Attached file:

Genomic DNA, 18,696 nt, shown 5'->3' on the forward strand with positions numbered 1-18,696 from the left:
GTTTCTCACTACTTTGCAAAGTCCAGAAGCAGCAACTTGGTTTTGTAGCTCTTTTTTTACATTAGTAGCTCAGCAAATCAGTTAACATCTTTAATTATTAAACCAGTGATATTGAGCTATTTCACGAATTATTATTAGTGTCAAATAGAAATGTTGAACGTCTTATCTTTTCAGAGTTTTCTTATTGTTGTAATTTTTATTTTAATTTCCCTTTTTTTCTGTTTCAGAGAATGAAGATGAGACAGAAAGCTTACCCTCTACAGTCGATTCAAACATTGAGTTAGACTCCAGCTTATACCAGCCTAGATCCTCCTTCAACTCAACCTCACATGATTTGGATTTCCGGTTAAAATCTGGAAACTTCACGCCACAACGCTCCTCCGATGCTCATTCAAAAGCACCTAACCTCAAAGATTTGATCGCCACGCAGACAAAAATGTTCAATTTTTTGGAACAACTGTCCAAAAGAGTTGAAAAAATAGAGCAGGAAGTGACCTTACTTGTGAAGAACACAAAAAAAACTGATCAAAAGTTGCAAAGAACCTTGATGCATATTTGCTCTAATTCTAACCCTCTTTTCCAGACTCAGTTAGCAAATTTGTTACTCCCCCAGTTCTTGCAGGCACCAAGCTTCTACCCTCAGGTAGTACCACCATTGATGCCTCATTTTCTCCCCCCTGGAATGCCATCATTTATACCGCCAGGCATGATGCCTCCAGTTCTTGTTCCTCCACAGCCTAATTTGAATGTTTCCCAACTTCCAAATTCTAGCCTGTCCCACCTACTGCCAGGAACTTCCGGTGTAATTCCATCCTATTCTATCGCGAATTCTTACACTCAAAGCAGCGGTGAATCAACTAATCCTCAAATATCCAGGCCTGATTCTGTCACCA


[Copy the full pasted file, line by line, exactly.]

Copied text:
Genomic DNA, 18,696 nt, shown 5'->3' on the forward strand with positions numbered 1-18,696 from the left:
GTTTCTCACTACTTTGCAAAGTCCAGAAGCAGCAACTTGGTTTTGTAGCTCTTTTTTTACATTAGTAGCTCAGCAAATCAGTTAACATCTTTAATTATTAAACCAGTGATATTGAGCTATTTCACGAATTATTATTAGTGTCAAATAGAAATGTTGAACGTCTTATCTTTTCAGAGTTTTCTTATTGTTGTAATTTTTATTTTAATTTCCCTTTTTTTCTGTTTCAGAGAATGAAGATGAGACAGAAAGCTTACCCTCTACAGTCGATTCAAACATTGAGTTAGACTCCAGCTTATACCAGCCTAGATCCTCCTTCAACTCAACCTCACATGATTTGGATTTCCGGTTAAAATCTGGAAACTTCACGCCACAACGCTCCTCCGATGCTCATTCAAAAGCACCTAACCTCAAAGATTTGATCGCCACGCAGACAAAAATGTTCAATTTTTTGGAACAACTGTCCAAAAGAGTTGAAAAAATAGAGCAGGAAGTGACCTTACTTGTGAAGAACACAAAAAAAACTGATCAAAAGTTGCAAAGAACCTTGATGCATATTTGCTCTAATTCTAACCCTCTTTTCCAGACTCAGTTAGCAAATTTGTTACTCCCCCAGTTCTTGCAGGCACCAAGCTTCTACCCTCAGGTAGTACCACCATTGATGCCTCATTTTCTCCCCCCTGGAATGCCATCATTTATACCGCCAGGCATGATGCCTCCAGTTCTTGTTCCTCCACAGCCTAATTTGAATGTTTCCCAACTTCCAAATTCTAGCCTGTCCCACCTACTGCCAGGAACTTCCGGTGTAATTCCATCCTATTCTATCGCGAATTCTTACACTCAAAGCAGCGGTGAATCAACTAATCCTCAAATATCCAGGCCTGATTCTGTCACCA